3rd August 2015
For most punters creating their own odds line is considered as a sign that you are at the top of your game. It shows that you have an understanding of value betting and are advanced enough to be able to create an accurate odds lines that can be used as a baseline measurement for determining your bets. But how do we get there?
I think that it’s very important to start this article off by saying that you don’t need to have an odds line to make a profit. In fact you can have a very profitable betting career without ever needing to touch an odds line. You should also know going in that odds line making is not easy, it requires a lot of trial and error and experimentatio to get it working effectively for you. However, when you succeed it is not only very profitable but you also feel like you have succeeded in a big achievement.
So if you’re amongst the brave enough to attempt creating your own odds lines you will want to follow this series of articles that I’m going to be writing about how to do just that.
Today’s article is going to introduce you to creating odds lines and we will look at one approach to making them.
There are a variety of different ways that we can create odds lines. Is one any better than the other? No not really.
It’s more about what works for you and your ratings.
You can create an odds line by using experience and skill where you assign a price to each runner, but the focus of this series is going to be using methods that could be automated and are data based.
This means that we have to start with ratings. In order to create an odds line we need something to base it on, and that something is a rating.
In order to create an odds line you need to have a single rating for each horse. This series is not going to be looking at the details of creating ratings, however ideally you will have a rating that measures various aspects of a horses performance in it and, of course, is as predictable as possible.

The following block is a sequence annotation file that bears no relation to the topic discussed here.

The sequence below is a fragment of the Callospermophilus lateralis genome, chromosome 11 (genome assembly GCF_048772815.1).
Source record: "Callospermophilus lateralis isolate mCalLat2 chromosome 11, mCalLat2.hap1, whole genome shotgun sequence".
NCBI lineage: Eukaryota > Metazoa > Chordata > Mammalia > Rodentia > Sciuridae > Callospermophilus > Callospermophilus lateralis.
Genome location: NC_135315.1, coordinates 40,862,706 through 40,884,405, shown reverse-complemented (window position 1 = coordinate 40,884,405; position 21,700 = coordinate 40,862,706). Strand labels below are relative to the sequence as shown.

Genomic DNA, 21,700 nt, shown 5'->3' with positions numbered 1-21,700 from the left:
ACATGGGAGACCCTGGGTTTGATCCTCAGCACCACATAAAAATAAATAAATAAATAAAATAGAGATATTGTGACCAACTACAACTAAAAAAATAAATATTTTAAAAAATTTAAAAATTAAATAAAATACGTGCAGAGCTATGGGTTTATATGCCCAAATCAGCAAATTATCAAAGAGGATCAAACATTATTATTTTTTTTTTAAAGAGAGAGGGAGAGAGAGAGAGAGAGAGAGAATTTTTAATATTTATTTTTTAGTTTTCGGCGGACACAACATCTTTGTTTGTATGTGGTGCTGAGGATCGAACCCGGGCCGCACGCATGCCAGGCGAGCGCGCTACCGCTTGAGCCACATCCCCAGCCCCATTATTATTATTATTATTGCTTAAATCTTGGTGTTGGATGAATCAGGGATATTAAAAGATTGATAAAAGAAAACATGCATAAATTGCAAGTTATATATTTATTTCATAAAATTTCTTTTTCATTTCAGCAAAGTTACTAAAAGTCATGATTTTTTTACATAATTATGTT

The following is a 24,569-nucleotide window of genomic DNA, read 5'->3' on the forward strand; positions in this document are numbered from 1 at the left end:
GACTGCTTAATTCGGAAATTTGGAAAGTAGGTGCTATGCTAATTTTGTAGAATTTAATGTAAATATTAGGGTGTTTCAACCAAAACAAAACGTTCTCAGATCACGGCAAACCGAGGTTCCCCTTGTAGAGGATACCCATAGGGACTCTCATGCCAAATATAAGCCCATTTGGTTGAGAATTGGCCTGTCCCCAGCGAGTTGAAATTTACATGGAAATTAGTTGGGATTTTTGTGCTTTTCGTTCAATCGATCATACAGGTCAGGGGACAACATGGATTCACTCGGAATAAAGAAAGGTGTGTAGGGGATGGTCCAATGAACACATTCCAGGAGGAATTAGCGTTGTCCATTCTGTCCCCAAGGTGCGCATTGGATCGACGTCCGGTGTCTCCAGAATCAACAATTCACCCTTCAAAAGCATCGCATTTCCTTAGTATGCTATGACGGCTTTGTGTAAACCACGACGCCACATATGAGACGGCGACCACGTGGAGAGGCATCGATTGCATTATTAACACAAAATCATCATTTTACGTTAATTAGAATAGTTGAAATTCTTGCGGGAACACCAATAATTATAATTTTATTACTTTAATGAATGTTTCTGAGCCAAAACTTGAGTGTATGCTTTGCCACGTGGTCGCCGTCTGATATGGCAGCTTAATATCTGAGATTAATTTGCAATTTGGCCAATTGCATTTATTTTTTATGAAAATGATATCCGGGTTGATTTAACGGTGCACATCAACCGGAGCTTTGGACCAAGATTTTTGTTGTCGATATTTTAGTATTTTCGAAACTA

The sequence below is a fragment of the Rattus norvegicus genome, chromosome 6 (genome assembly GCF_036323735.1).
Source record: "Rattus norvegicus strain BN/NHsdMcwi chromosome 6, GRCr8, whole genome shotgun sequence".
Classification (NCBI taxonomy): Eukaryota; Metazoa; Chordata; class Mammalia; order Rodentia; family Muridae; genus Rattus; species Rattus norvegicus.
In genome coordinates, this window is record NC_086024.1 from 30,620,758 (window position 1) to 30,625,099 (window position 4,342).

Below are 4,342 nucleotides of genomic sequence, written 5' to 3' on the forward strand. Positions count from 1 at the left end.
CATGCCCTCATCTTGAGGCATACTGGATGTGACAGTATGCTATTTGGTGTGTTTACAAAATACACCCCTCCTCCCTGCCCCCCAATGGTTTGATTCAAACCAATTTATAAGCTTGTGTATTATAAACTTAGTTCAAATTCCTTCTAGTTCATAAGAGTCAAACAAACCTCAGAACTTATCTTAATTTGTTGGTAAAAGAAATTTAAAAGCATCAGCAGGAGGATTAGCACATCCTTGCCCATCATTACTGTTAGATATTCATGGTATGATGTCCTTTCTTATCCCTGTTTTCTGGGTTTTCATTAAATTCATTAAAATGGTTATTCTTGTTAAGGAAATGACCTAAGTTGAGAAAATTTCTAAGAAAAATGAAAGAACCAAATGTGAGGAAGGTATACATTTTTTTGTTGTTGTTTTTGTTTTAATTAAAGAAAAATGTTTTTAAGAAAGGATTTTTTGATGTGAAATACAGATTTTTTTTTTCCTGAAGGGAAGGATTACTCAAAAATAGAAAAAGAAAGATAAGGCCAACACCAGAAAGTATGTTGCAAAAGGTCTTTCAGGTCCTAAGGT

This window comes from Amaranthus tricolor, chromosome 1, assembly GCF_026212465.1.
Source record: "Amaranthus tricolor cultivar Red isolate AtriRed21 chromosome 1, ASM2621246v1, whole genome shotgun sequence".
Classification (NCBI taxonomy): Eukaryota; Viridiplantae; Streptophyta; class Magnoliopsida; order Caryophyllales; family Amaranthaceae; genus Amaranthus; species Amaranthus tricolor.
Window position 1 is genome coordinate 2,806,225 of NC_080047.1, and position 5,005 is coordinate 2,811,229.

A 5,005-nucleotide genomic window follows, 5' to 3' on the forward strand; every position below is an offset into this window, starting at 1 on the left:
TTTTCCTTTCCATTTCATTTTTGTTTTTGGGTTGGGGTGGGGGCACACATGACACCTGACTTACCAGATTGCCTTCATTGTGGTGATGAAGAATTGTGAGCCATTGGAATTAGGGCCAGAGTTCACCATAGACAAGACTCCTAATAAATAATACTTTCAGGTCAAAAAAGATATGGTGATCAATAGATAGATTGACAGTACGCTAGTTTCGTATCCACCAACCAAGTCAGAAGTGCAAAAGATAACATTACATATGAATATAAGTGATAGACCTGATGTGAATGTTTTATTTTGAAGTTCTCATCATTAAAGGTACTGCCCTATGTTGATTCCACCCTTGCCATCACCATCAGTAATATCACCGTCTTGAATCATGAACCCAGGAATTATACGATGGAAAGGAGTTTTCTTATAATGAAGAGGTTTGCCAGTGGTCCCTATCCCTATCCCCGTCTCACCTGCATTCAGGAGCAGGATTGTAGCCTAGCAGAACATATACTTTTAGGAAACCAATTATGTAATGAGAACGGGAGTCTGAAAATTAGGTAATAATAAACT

With this rating the most common way of creating an odds line is to add all the ratings for each horse together and then divide each horses rating by this total. For example…
Horse 1 = 56
Horse 2 = 75
Horse 3 =23
Horse 4 = 37
If we add all these ratings together we get 191. We now divide each horses rating by this number to get…
Horse 1 = 0.29
Horse 2 = 0.39
Horse 3 = 0.12
Horse 4 = 0.19
These numbers will always be less than 1 and they are the probability of each horse winning based on your rating. This means that horse 1 has a 29% chance of winning, horse 2 has a 39% chance of winning etc… To change these into odds we divide 1 by each of the horses ratings to get…
Horse 1 = 3.45
Horse 2 = 2.56
Horse 3 = 8.33
Horse 4 = 5.26
At first glance this looks like a very good and effective method to use.
Unfortunately this is not the case.
In the example above the ratings given to each horse are very well spread out. In reality this seldom happens and you have a lot of horses with very close ratings which results in horses having very similar odds. Give it a try now. Take your favourite ratings and do these calculations for a few races and you will see exactly what I mean.
So how do we prevent that from happening?
We raise our ratings to a power. If we raise the final rating we are using to a power of above 1.00 before we add them together then it will make the differences between the numbers great, if we raise it to a power of below 1.00 then we bring them closer together.
For example if we raise the ratings to a power of 1.50 then we get…
You can see that the difference between the odds is bigger than before raising it to the power of 1.50. If we had raised it to the power of 0.50 then we get…
As you can see the odds are now much closer together.
Try doing this to your own ratings and find what you think is the best power for your ratings.
Back next Monday.